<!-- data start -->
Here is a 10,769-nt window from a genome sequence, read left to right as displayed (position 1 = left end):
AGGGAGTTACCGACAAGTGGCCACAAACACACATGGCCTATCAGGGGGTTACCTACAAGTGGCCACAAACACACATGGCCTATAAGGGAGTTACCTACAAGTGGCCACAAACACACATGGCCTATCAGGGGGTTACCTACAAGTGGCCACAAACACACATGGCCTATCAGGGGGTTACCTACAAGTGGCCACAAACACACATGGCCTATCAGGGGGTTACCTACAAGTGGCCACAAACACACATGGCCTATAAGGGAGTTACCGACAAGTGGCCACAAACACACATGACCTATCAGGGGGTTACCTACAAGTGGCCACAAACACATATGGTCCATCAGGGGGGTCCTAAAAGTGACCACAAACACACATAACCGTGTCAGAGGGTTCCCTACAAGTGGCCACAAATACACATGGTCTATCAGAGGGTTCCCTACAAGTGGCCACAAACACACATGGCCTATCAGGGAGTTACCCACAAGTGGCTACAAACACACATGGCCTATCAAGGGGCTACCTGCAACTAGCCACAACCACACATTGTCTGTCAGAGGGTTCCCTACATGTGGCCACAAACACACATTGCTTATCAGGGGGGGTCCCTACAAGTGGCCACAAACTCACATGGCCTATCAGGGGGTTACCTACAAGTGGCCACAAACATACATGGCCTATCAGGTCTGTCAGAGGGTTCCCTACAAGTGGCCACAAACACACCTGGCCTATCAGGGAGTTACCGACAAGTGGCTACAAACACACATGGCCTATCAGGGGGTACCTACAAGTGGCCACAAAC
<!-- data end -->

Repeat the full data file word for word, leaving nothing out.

Here is a 10,769-nt window from a genome sequence, read left to right as displayed (position 1 = left end):
AGGGAGTTACCGACAAGTGGCCACAAACACACATGGCCTATCAGGGGGTTACCTACAAGTGGCCACAAACACACATGGCCTATAAGGGAGTTACCTACAAGTGGCCACAAACACACATGGCCTATCAGGGGGTTACCTACAAGTGGCCACAAACACACATGGCCTATCAGGGGGTTACCTACAAGTGGCCACAAACACACATGGCCTATCAGGGGGTTACCTACAAGTGGCCACAAACACACATGGCCTATAAGGGAGTTACCGACAAGTGGCCACAAACACACATGACCTATCAGGGGGTTACCTACAAGTGGCCACAAACACATATGGTCCATCAGGGGGGTCCTAAAAGTGACCACAAACACACATAACCGTGTCAGAGGGTTCCCTACAAGTGGCCACAAATACACATGGTCTATCAGAGGGTTCCCTACAAGTGGCCACAAACACACATGGCCTATCAGGGAGTTACCCACAAGTGGCTACAAACACACATGGCCTATCAAGGGGCTACCTGCAACTAGCCACAACCACACATTGTCTGTCAGAGGGTTCCCTACATGTGGCCACAAACACACATTGCTTATCAGGGGGGGTCCCTACAAGTGGCCACAAACTCACATGGCCTATCAGGGGGTTACCTACAAGTGGCCACAAACATACATGGCCTATCAGGTCTGTCAGAGGGTTCCCTACAAGTGGCCACAAACACACCTGGCCTATCAGGGAGTTACCGACAAGTGGCTACAAACACACATGGCCTATCAGGGGGTACCTACAAGTGGCCACAAAC